and you can get in touch with something a little wild
You are blushing now-
good, that’s very good
as God once said when he/she/it/they Created. (with a capital C)
When I approach the Bible
or the bones of a text that cooked
in the desert sun until 1945,
I need space around each word.
Like the language of a burning bush commanded
Moses to draw off his shoes
and stand on holy ground,
I need to walk barefoot through such things.
I leave my dictionary,
my Sunday School and crayons behind.
I want the grass to stick up between my toes,
tickling and sometimes
cutting a little, so I hop around one-legged and delighted
even as I bleed.
Do you know this feeling?
Do you feel shy before it,
Good! That’s very, Good.
What if reading the Bible required us
to remember we are, all of us, a Twin?
That once upon a time,
(a time that is always NOW)
you and a man named Jesus
drank the same water and
breathed the same air.
It’s scientifically true,
and there is a poetry in that, too.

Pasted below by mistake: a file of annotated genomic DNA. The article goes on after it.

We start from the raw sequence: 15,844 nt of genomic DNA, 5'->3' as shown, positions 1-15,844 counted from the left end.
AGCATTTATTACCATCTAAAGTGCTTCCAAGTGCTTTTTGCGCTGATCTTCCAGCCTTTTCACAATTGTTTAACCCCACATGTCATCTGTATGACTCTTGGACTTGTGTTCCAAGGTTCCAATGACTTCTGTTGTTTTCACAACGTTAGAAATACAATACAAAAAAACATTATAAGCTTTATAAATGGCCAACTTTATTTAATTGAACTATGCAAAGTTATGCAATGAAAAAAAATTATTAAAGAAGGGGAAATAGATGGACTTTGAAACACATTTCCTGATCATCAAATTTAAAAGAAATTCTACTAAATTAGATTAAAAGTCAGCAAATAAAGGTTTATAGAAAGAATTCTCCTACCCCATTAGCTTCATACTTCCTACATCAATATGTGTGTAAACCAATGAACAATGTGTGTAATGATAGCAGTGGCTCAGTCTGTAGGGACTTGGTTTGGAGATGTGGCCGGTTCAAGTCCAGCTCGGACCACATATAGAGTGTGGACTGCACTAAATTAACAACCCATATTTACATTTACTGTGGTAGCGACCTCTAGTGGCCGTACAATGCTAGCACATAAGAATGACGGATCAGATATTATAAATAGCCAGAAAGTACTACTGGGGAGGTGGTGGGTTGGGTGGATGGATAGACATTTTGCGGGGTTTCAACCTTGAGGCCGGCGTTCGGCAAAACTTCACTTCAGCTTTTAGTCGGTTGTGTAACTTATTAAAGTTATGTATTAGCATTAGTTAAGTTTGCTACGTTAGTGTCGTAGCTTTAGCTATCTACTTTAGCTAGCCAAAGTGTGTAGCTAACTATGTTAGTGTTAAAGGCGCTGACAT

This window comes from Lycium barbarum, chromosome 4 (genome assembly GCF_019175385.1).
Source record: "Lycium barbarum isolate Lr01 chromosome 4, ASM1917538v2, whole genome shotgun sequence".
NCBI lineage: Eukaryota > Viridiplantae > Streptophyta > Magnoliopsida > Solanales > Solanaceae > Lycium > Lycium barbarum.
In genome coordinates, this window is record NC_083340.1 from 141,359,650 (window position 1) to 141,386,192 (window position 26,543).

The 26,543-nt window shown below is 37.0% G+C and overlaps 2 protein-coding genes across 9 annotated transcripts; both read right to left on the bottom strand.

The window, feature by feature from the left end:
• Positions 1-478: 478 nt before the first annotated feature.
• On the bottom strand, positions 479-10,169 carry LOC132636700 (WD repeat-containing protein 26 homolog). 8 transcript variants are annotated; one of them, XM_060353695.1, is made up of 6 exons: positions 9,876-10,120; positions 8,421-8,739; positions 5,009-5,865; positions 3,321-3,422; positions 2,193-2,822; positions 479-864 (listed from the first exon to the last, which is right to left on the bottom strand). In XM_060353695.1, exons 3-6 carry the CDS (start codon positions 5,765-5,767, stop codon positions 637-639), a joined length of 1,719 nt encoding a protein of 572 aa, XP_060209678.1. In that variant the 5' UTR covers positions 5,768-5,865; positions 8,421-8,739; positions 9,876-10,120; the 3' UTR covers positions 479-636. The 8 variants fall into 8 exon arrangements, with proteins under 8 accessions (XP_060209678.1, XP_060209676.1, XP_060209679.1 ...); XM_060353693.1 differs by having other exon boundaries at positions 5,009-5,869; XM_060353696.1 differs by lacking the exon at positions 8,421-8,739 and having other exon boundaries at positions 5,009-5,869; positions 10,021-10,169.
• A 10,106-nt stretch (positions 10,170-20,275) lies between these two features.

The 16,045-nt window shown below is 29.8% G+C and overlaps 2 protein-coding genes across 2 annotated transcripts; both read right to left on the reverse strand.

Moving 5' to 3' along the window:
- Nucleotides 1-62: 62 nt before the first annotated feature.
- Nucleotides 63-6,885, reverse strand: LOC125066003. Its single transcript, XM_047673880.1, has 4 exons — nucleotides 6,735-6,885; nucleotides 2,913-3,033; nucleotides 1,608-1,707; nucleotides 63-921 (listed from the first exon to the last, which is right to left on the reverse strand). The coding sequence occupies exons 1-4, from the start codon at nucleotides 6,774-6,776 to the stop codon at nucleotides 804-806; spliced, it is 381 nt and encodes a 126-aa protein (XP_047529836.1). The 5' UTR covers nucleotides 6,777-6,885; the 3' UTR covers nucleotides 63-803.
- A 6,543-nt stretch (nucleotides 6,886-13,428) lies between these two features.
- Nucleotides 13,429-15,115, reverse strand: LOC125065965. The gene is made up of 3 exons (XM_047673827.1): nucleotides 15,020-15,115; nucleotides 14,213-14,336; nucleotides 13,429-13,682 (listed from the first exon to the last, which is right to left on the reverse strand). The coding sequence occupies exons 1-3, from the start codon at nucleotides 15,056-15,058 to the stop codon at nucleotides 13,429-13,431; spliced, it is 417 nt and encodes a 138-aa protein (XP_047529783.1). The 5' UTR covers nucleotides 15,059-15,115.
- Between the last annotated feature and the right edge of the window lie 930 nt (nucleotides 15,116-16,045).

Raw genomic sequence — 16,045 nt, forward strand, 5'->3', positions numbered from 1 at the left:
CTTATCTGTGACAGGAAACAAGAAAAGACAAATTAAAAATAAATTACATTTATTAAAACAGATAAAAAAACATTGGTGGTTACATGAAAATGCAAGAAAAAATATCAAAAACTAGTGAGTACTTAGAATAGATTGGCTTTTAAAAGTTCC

This world is the womb,
and you nestle still,
your arms around the Beloved
to the way the cosmos beats like a heart.
What do you say to such a Presence?
No, don’t rush into the words just yet.
(Silence held for ten breaths)
There it is!
Did you catch it?
the discomfort with this skin
that tries to separate
being and becoming in the silence,
a membrane bulging with the way a Service should play out
and the edgy, raw Wanting that actually draws us into this place
What would happen if we just stood and danced for a while,
bowed to each other, palm to palm instead
of watching the barricaded speaker,
balance on her tiptoes behind the podium?
Stop wondering what treats are on the coffee table today!
What if I handed out drums and little whistles
and you all just had to join in,
like jump-rope, picking your spot and WOW!
off you go, leaping.
That’s what prophets do, you know...
can you see Jesus, rolling up his robes
bare feet raising dust as he jumps and laughs?
Little children seldom mess with things like
lines and words and literary correctness
when they howl at the Jokes of the cosmos at play.
Do you hear the melody now?
This is what is demanded of us—